If you are wondering about the Charlotte Hornets’ injury situation heading into training camp, it pretty much starts and ends at point guard.
Starter Kemba Walker has been fully cleared, following off-season knee surgery to repair a torn meniscus. Third-stringer Julyan Stone has a nagging groin injury, but said Monday that shouldn’t impede in the preseason.
The real concern is backup Michael Carter-Williams, the Hornets’ primary free-agent signing over the summer. Carter-Williams had platelet-rich plasma (PRP) procedures on both knees over the summer to address patella tears and reduce pain.
Carter-Williams was cleared for on-court activity about two weeks ago, but he isn’t cleared for contact drills, as camp opens Tuesday morning at Spectrum Center. Carter-Williams is an important part of the Hornets’ remade second unit, and coach Steve Clifford said he doesn’t have a time projection on when Carter-Williams will be fully cleared.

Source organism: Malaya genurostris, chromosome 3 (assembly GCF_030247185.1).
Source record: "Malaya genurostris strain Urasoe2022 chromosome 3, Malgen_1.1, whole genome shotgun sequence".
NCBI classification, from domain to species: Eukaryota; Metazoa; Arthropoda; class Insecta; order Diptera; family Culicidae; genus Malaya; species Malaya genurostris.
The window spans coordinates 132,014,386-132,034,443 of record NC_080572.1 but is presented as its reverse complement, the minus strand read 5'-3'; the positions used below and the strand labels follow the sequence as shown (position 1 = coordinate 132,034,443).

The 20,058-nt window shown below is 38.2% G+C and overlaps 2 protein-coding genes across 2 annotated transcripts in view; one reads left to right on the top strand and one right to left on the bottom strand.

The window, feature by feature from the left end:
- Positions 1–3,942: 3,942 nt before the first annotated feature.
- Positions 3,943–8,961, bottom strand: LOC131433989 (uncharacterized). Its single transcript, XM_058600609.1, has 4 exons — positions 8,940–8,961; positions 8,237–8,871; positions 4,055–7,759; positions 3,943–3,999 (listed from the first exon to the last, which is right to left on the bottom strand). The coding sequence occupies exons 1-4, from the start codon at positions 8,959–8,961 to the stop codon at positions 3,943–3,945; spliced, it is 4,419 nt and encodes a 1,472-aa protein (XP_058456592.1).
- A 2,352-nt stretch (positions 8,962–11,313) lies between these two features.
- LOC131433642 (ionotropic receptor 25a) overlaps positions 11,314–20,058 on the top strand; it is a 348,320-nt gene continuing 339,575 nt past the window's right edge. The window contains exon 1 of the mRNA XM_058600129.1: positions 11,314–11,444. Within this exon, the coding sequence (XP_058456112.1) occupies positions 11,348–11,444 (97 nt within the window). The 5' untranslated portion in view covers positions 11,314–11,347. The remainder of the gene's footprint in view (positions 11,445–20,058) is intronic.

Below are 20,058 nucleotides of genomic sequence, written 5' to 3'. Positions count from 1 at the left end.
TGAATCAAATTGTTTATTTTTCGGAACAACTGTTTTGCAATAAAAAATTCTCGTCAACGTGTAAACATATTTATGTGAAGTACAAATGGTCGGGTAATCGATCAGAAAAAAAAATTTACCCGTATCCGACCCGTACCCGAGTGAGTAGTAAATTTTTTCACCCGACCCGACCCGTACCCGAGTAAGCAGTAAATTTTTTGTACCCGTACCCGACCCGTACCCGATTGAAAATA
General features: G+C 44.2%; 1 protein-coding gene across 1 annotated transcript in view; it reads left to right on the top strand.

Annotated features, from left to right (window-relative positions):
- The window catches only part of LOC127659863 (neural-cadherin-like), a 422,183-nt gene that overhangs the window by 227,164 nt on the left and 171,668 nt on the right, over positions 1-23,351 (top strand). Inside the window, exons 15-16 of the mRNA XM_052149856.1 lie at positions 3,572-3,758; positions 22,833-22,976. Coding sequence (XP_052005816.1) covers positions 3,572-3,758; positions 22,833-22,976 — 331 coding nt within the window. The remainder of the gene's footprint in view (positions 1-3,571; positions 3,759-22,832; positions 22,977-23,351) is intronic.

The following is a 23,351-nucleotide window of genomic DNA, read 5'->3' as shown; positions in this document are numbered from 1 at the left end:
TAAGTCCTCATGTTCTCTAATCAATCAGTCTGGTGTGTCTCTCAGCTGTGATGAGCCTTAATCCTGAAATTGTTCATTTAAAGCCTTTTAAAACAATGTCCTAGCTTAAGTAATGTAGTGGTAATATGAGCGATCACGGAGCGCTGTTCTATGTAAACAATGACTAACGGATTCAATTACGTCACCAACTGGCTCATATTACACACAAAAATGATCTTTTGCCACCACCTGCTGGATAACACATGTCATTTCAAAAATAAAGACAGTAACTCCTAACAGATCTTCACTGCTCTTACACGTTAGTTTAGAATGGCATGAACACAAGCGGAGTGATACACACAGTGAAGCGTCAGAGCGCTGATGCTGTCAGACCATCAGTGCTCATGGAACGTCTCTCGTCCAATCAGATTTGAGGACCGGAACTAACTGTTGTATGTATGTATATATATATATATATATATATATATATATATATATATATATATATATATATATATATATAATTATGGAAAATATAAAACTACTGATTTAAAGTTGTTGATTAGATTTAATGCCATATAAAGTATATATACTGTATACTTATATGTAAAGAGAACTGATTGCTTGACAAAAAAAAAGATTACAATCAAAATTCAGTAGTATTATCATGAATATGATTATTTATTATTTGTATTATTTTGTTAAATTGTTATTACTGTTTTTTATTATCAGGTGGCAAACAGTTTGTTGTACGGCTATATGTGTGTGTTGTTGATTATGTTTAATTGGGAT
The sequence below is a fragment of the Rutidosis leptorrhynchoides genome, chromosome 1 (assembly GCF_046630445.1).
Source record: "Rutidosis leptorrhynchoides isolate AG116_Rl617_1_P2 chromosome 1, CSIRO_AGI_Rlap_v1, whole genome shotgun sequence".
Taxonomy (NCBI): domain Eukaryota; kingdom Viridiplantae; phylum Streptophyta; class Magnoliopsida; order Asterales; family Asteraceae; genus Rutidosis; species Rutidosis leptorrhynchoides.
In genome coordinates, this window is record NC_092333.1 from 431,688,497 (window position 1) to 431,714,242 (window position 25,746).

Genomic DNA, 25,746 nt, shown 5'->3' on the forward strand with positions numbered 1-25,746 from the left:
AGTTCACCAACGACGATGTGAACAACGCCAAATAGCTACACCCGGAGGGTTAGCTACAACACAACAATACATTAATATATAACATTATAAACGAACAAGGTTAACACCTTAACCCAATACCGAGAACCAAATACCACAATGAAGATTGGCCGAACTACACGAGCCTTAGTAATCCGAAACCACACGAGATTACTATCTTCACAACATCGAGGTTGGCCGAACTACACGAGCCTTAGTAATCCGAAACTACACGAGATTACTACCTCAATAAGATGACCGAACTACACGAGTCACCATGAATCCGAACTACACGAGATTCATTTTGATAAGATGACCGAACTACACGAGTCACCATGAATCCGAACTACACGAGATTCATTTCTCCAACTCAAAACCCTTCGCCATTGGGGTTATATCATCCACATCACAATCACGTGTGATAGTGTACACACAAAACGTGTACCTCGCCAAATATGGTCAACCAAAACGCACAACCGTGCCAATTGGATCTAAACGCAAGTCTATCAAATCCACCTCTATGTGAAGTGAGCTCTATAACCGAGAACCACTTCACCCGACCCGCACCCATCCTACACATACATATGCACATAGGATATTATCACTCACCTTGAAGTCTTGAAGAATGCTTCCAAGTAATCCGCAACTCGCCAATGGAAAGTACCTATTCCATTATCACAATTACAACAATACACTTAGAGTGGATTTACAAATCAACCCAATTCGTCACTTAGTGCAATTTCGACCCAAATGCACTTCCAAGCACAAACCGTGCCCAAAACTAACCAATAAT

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“I’ve had a lot of good days and a few bad days,” said Carter-Williams, who signed a one-season, $2.7 million contract in July. “Now it’s just about me putting a lot of load on them, and seeing how I feel the next day.
“It just wasn’t going away,” Carter-Williams said of the patella tendinitis he felt. “It just wasn’t going away. I had it for a long time and it was really affecting how I moved and how I jumped. I just felt like my athleticism was completely gone. Every time I pushed off or really tried to jump, there would be a lot of pain.”
PRP therapy involves drawing blood from a patient, then re-injecting it with a high platelet concentration into an injured area to promote healing.
One additional option at point guard could be rookie Malik Monk. Coach Steve Clifford planned to experiment with Monk (who played shooting guard at Kentucky) at the point in Orlando Summer League, but Monk missed those games while an ankle injury healed.
Bonnell: 704-358-5129: @rick_bonnell